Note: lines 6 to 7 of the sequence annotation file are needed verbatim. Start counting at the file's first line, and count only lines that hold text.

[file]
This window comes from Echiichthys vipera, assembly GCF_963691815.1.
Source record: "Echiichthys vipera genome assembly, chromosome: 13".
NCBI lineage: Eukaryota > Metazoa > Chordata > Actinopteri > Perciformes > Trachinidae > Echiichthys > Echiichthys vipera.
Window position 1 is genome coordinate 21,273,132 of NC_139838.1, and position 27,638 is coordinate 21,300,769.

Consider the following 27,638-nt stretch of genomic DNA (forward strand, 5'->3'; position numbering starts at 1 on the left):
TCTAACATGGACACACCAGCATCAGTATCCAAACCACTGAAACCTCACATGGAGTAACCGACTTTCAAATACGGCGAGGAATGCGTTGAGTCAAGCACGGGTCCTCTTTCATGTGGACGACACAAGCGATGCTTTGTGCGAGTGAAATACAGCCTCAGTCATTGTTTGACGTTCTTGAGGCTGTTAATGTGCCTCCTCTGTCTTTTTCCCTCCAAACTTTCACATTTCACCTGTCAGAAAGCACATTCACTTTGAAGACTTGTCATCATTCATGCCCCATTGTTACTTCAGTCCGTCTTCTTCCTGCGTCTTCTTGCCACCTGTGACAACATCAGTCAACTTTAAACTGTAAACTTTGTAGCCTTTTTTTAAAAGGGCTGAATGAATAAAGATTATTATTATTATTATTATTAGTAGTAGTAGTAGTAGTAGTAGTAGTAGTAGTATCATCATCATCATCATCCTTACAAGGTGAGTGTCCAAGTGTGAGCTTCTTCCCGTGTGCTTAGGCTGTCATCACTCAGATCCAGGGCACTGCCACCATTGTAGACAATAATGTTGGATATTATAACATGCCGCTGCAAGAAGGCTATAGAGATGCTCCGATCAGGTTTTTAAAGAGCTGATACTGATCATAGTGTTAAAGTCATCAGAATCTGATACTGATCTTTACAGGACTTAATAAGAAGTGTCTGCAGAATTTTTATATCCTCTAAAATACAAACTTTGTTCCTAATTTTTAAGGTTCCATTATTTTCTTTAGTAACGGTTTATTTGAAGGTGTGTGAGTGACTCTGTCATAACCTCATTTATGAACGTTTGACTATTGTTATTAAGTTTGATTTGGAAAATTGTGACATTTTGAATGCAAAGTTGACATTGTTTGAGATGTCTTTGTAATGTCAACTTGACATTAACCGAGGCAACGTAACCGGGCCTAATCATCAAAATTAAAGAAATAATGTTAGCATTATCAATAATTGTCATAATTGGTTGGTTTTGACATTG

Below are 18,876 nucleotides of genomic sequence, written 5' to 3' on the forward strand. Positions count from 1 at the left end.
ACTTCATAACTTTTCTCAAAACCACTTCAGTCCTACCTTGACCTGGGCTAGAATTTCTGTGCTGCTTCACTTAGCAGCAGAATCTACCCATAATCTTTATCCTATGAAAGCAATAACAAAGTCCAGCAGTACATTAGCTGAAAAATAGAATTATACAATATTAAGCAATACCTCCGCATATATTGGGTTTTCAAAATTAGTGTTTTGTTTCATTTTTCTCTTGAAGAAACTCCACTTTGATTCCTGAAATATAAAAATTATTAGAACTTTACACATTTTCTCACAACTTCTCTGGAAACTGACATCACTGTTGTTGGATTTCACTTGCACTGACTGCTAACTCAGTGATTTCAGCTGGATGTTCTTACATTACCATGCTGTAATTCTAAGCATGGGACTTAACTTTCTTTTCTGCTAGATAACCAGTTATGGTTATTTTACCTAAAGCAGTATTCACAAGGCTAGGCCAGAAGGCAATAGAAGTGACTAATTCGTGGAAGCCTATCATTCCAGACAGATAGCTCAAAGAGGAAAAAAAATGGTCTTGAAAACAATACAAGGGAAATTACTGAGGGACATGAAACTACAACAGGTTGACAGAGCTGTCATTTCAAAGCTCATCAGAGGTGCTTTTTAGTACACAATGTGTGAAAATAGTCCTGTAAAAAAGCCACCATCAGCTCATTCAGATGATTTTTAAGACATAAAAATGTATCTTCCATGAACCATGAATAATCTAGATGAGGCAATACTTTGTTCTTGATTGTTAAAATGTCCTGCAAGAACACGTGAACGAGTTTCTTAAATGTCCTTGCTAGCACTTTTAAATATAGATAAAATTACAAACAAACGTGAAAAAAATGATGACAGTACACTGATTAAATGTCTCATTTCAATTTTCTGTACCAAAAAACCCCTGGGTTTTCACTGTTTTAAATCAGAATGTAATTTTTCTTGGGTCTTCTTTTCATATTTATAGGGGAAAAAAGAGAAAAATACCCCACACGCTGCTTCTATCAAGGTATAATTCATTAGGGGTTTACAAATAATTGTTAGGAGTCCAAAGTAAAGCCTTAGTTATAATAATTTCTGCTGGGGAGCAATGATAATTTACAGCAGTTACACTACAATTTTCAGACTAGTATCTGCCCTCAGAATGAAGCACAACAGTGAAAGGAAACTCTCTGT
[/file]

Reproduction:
TCTAACATGGACACACCAGCATCAGTATCCAAACCACTGAAACCTCACATGGAGTAACCGACTTTCAAATACGGCGAGGAATGCGTTGAGTCAAGCACGGGTCCTCTTTCATGTGGACGACACAAGCGATGCTTTGTGCGAGTGAAATACAGCCTCAGTCATTGTTTGACGTTCTTGAGGCTGTTAATGTGCCTCCTCTGTCTTTTTCCCTCCAAACTTTCACATTTCACCTGTCAGAAAGCACATTCACTTTGAAGACTTGTCATCATTCATGCCCCATTGTTACTTCAGTCCGTCTTCTTCCTGCGTCTTCTTGCCACCTGTGACAACATCAGTCAACTTTAAACTGTAAACTTTGTAGCCTTTTTTTAAAAGGGCTGAATGAATAAAGATTATTATTATTATTATTATTAGTAGTAGTAGTAGTAGTAGTAGTAGTAGTAGTATCATCATCATCATCATCCTTACAAGGTGAGTGTCCAAGTGTGAGCTTCTTCCCGTGTGCTTAGGCTGTCATCACTCAGATCCAGGGCACTGCCACCATTGTAGACAATAATGTTGGATATTATAACATGCCGCTGCAAGAAGGCTATAGAGATGCTCCGATCAGGTTTTTAAAGAGCTGATACTGATCATAGTGTTAAAGTCATCAGAATCTGATACTGATCTTTACAGGACTTAATAAGAAGTGTCTGCAGAATTTTTATATCCTCTAAAATACAAACTTTGTTCCTAATTTTTAAGGTTCCATTATTTTCTTTAGTAACGGTTTATTTGAAGGTGTGTGAGTGACTCTGTCATAACCTCATTTATGAACGTTTGACTATTGTTATTAAGTTTGATTTGGAAAATTGTGACATTTTGAATGCAAAGTTGACATTGTTTGAGATGTCTTTGTAATGTCAACTTGACATTAACCGAGGCAACGTAACCGGGCCTAATCATCAAAATTAAAGAAATAATGTTAGCATTATCAATAATTGTCATAATTGGTTGGTTTTGACATTG

Below are 18,876 nucleotides of genomic sequence, written 5' to 3' on the forward strand. Positions count from 1 at the left end.